3. That part happened. None of our shirts fit after a while, so I had to buy a bunch of new ones to accommodate a new set of traps I didn’t have before, and a chest that hadn’t even been this size back when I spent my entire senior year at Florida getting beer-swole off Miller High Life and bench press. (Nothing else, mind you: Just bench press. Being 21 is so, so stupid.) My ass barely fits in my pants after squats, and people sitting next to me have on multiple occasions commented that I “hurt to bump into.” I don’t think that’s a good or bad thing, unless you’re looking to hold down the back of a car that tends to fishtail with some extra weight. After five months of steady work, I can definitely help with that. I also accidentally headlock people now when I try to put an arm around their shoulders. As with anything, there are tradeoffs, and one of them is accidentally headlocking your friends.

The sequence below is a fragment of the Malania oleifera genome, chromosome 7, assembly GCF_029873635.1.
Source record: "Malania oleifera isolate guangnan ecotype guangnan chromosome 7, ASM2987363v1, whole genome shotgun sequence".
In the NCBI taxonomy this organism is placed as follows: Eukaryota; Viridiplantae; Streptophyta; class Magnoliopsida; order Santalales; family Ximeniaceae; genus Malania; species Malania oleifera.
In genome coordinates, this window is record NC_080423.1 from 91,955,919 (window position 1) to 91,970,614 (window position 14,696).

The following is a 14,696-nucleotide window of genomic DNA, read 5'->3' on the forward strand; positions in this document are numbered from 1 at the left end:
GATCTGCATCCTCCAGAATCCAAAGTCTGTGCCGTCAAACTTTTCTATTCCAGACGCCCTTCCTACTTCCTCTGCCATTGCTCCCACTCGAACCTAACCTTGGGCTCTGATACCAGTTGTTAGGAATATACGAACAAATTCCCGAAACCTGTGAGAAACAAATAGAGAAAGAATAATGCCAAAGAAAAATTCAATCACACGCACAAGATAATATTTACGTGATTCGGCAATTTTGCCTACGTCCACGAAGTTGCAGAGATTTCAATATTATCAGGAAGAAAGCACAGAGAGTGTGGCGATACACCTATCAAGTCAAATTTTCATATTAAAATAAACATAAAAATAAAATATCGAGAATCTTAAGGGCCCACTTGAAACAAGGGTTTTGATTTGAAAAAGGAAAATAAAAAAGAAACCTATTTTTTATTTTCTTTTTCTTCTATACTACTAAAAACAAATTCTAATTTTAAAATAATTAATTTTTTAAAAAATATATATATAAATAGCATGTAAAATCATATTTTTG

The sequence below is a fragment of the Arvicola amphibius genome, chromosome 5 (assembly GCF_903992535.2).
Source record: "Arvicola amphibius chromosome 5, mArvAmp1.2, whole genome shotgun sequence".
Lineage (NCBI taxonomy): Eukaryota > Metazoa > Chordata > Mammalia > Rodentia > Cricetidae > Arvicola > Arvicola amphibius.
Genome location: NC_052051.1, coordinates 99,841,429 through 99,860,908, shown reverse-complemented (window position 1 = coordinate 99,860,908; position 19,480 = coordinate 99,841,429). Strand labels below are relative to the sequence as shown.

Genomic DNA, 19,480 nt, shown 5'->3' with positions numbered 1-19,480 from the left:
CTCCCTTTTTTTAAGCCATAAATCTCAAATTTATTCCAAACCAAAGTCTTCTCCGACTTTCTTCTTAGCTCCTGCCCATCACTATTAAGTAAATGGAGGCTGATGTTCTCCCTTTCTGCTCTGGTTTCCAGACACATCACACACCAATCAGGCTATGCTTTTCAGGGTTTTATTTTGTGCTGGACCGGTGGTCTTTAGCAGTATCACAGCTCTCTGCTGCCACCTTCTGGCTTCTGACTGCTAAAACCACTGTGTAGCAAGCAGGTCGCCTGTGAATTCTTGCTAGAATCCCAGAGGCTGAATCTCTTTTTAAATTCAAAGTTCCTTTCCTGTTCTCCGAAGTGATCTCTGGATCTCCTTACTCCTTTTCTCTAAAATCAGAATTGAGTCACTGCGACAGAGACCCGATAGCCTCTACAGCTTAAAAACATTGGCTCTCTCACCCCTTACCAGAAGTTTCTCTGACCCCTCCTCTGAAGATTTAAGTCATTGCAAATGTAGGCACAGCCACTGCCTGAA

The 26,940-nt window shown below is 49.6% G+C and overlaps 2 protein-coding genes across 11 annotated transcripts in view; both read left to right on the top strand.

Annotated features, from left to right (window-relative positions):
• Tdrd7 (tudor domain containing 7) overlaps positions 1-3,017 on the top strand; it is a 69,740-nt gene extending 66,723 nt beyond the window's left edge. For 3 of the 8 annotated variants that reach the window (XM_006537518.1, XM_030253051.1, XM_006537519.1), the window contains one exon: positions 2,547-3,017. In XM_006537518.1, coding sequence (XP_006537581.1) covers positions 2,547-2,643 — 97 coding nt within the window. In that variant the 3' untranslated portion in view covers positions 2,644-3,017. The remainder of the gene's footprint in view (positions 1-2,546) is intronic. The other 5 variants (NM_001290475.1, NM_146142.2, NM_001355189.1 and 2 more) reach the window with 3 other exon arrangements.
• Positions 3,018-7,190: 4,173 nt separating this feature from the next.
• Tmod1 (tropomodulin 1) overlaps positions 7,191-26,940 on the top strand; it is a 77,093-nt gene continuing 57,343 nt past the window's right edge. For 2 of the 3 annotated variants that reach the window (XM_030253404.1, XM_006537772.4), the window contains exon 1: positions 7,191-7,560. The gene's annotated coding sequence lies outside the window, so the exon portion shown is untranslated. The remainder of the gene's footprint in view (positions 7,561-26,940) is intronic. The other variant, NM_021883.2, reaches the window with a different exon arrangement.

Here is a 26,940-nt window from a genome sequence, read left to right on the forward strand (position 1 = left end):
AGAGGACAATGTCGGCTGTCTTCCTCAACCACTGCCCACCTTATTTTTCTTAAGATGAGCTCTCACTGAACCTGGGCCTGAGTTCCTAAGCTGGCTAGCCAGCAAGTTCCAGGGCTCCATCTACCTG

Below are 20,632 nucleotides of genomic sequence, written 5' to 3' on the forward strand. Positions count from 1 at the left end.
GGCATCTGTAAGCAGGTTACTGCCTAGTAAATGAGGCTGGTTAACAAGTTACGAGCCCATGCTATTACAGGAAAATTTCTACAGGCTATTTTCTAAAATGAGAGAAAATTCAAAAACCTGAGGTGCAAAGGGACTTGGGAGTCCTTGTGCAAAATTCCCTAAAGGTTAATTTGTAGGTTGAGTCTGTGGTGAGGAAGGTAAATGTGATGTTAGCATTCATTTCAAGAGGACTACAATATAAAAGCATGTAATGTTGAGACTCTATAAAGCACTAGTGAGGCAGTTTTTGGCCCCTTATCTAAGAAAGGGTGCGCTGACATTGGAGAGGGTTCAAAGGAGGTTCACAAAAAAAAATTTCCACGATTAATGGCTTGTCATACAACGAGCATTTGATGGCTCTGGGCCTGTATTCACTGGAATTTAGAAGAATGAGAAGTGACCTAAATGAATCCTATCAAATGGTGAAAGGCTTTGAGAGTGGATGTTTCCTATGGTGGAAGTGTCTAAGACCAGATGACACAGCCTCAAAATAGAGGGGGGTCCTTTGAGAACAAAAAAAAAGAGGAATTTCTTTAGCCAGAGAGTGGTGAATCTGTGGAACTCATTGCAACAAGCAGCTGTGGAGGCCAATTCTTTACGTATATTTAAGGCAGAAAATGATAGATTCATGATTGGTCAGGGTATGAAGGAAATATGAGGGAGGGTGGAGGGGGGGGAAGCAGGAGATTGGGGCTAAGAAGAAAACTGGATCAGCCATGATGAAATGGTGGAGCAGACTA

4. That whole part, in fact, is pretty easy, provided you do a few things reliably and consistently. These are very unglamorous, repetitive things a certain kind of brain can learn to love without too much thought. Dips are one. Oh my dear lord, dips are the best. They make everything in the Boat Muscle category of your body enormous, even if you’re only doing them bodyweight. Dips are stupid easy to do, and sometimes I’d do extra ones just because they felt good. That’s kind of sick, but here we are. Heavy single-arm rows are also a blessing, and will help your back turn into a proper side of beef. Like deadlifts, they’re mean, uncheatable, work like crazy, and you’ll kind of hate them the whole time you’re doing them because gravity never stops pulling, and also because you’re just sitting there looking at a sweat spot on a bench the whole time. It’s not the most glamorous exercise, but it will give you actual lats like nothing you’ve ever had, and help you avoid I.L.S.